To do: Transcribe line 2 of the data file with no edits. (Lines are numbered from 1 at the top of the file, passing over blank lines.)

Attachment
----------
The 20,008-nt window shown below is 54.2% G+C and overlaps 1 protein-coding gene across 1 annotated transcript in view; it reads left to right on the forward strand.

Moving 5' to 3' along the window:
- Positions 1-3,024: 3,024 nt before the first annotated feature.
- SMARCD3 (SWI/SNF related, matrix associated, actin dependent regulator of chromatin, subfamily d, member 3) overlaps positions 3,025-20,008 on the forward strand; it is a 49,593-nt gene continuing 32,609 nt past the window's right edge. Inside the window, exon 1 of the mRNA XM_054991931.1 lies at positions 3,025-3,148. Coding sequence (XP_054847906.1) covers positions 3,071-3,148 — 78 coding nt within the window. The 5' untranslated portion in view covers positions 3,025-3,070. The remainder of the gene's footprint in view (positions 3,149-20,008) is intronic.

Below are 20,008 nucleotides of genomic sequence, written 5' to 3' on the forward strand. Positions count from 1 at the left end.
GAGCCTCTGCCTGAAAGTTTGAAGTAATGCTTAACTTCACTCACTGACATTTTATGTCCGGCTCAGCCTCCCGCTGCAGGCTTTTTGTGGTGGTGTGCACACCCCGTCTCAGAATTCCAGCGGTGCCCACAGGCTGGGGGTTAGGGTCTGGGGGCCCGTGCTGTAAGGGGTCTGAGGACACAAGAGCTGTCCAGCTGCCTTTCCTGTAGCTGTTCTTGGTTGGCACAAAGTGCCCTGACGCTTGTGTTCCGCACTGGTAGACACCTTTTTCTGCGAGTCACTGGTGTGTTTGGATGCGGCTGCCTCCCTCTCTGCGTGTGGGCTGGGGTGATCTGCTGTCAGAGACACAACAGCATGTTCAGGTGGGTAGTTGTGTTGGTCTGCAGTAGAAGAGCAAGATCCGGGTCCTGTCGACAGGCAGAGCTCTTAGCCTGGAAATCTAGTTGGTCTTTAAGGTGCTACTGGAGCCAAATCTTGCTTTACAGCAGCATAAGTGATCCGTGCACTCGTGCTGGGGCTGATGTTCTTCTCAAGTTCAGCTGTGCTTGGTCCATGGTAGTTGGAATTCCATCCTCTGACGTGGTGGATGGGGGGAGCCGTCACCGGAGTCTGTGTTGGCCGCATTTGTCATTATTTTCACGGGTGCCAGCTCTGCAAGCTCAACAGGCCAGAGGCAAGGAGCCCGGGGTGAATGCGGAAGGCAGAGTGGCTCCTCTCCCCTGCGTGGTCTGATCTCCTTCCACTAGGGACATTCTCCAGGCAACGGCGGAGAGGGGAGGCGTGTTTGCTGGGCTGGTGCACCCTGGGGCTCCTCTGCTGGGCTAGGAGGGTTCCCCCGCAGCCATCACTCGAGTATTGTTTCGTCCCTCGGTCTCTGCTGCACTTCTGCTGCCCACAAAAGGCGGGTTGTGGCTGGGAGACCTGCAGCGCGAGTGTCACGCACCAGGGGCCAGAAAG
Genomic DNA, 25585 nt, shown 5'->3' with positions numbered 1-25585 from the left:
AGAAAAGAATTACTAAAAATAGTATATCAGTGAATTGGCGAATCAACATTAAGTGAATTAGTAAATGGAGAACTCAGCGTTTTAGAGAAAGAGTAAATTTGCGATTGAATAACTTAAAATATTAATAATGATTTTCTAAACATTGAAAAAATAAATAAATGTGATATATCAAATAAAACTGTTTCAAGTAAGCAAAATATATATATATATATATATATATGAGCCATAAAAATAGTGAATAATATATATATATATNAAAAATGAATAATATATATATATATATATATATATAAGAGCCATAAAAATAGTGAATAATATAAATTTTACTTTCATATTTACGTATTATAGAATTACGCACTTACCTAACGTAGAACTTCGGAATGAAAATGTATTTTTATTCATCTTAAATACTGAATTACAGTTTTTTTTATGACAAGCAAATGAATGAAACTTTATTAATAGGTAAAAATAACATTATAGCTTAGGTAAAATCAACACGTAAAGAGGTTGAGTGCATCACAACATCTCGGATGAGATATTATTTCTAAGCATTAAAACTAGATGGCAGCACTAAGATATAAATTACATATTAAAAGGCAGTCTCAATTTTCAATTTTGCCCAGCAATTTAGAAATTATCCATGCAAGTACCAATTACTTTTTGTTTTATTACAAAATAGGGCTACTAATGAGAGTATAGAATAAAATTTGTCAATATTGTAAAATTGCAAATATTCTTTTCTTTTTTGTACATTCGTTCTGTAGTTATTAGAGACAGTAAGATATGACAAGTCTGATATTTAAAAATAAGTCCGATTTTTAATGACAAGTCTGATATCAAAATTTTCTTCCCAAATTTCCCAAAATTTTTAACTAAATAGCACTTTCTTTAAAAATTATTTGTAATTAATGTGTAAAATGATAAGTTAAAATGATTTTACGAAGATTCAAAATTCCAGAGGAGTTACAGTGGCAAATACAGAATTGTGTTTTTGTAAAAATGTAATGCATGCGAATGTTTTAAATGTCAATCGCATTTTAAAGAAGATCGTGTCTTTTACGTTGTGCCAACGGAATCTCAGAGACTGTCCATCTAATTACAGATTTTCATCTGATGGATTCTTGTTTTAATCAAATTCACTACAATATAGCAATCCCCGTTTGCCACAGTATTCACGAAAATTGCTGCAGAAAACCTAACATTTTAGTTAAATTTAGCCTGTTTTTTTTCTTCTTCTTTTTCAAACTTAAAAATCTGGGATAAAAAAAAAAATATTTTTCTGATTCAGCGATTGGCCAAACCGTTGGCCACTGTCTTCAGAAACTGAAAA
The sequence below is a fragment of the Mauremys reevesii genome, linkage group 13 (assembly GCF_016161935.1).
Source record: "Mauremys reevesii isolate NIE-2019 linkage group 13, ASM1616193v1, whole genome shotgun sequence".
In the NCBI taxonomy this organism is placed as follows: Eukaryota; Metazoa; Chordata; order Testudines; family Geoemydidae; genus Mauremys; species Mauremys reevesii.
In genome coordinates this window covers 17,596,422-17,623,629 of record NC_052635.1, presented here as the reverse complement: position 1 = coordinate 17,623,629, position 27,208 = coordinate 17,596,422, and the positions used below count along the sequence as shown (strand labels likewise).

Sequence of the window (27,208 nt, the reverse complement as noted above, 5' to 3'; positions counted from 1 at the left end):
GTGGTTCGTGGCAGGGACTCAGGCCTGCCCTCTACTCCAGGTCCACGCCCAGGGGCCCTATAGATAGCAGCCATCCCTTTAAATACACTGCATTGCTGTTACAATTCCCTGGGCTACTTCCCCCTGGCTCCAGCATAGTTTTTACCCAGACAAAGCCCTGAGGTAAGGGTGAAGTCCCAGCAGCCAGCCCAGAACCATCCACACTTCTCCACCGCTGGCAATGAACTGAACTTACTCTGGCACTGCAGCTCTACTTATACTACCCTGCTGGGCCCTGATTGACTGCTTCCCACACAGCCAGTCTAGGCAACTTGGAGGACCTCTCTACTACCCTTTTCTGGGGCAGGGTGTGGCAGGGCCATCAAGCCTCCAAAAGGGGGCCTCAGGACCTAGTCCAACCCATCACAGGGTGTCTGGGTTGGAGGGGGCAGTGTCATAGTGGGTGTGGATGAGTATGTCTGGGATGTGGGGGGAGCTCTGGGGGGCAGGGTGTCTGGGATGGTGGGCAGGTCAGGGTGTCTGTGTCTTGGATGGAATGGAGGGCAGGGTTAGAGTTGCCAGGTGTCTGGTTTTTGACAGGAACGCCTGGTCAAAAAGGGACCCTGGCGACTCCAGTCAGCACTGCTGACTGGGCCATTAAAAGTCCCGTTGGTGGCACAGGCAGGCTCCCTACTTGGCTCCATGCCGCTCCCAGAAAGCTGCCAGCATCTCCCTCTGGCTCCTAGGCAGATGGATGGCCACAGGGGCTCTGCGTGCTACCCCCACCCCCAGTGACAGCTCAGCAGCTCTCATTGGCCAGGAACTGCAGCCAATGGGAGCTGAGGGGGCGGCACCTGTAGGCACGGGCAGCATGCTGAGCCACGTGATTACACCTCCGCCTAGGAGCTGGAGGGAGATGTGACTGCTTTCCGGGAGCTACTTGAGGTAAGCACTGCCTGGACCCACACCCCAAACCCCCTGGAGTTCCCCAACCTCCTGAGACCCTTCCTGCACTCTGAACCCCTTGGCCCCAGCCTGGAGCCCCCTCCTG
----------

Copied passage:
Moving 5' to 3' along the window: